One of the challenges you see is this one: If you could go back to your 18-year-old self, what would you say?
- “Buy oil stocks!”
- Appreciate your siblings/parents/grandparents…
- Study business in school
- Watch less TV
- Take more pictures
- Don’t be so weird
- Don’t be so normal
Remember that scene in Back to the Future II where Old Biff goes back and gives the sports records book to his younger self? It changed his perception of himself. He didn’t earn that perception, it was given.
Think of all the bad times, the good times, the times of nothing and the times of plenty. What did those experiences teach you? Appreciation? Foresight? Did it improve your value system? Did it cause you to reflect on your character? Did you dare to do something you might not have had you not had those experiences?
Would these experiences prompt more deep-level thinking, more significant questions? What if, because of what your future self said to you, you didn’t ask a very defining question?
When you go into a club situation as a coach, do you give them the new perception based on your experience in other clubs and all the training you’ve had? What if, by giving them the new perception, you deny them the ability to become more conscious themselves? They are already present in the moment. If you just ask the right questions, they will change their own perceptions and those will stick with them longer because they will have earned them.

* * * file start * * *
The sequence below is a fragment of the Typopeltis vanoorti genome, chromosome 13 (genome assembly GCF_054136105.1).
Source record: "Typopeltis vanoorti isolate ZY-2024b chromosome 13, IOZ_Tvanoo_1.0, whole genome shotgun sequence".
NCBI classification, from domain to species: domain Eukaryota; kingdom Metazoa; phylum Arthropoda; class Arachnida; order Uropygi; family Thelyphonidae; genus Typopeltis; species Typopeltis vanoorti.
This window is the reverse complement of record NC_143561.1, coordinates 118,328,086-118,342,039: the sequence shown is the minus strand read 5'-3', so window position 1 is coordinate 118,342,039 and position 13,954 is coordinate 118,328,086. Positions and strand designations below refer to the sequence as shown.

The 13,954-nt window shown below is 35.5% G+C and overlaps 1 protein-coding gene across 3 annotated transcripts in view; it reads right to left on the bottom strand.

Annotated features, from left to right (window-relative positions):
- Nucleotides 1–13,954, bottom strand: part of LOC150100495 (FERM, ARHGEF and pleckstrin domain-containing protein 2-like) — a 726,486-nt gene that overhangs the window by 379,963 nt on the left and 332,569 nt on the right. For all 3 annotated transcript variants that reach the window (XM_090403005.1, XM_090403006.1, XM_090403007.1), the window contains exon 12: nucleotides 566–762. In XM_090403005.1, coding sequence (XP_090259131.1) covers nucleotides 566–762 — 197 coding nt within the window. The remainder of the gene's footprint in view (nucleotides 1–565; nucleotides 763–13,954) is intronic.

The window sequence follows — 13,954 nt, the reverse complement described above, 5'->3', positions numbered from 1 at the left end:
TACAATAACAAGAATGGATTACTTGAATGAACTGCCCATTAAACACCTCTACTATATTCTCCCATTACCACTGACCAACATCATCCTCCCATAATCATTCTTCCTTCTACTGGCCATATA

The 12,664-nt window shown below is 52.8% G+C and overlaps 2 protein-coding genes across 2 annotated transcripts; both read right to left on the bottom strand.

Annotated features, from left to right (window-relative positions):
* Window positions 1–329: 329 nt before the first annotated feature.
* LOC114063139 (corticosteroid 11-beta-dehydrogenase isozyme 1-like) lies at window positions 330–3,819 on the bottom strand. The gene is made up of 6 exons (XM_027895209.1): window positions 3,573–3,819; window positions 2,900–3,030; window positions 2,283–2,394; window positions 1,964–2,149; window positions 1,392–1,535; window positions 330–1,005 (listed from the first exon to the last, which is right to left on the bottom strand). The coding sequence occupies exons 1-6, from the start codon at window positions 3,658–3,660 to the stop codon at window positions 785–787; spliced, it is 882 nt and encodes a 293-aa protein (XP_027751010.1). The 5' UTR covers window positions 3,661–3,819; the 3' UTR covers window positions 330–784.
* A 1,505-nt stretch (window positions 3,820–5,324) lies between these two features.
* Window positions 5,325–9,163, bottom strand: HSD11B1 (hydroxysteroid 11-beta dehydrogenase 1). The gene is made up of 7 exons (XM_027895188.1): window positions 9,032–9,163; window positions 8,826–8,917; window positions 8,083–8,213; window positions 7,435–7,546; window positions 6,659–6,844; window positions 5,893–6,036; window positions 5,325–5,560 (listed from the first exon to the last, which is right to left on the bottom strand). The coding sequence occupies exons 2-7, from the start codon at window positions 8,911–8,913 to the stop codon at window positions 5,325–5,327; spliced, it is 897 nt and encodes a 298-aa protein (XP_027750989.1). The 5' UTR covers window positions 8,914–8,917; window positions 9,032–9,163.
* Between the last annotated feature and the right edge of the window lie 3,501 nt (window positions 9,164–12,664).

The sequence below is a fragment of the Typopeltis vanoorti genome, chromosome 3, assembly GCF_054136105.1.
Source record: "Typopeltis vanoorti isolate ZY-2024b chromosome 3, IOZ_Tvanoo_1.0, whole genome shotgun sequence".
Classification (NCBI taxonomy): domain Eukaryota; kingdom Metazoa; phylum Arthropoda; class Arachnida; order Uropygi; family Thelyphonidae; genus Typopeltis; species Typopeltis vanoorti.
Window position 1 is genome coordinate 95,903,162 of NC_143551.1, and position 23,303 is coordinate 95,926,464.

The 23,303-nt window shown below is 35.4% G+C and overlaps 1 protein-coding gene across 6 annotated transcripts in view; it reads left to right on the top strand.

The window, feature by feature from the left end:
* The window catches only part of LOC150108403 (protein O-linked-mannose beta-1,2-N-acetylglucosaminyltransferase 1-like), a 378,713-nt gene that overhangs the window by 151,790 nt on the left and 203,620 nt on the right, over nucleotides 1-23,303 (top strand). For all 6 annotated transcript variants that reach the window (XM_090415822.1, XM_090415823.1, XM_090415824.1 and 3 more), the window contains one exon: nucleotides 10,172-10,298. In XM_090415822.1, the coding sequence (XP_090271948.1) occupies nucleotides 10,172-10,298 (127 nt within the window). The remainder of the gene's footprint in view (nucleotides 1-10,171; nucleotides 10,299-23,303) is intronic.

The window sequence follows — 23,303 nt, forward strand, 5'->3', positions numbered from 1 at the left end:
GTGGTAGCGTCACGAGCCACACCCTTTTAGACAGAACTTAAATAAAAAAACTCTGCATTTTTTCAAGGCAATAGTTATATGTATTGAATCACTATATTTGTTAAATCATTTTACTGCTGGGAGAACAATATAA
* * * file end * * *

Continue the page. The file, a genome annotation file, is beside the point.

2 thoughts on “Perception”
Very right. Unless we know what they need by asking question, giving information will not help. Sucessful sale person, always ask questions and find out from his customers what they need. When we were kids we ask questions than why not now. Ask questions and take action needed. That’s from my side.
Thank you for your thoughts! I enjoy your insight!
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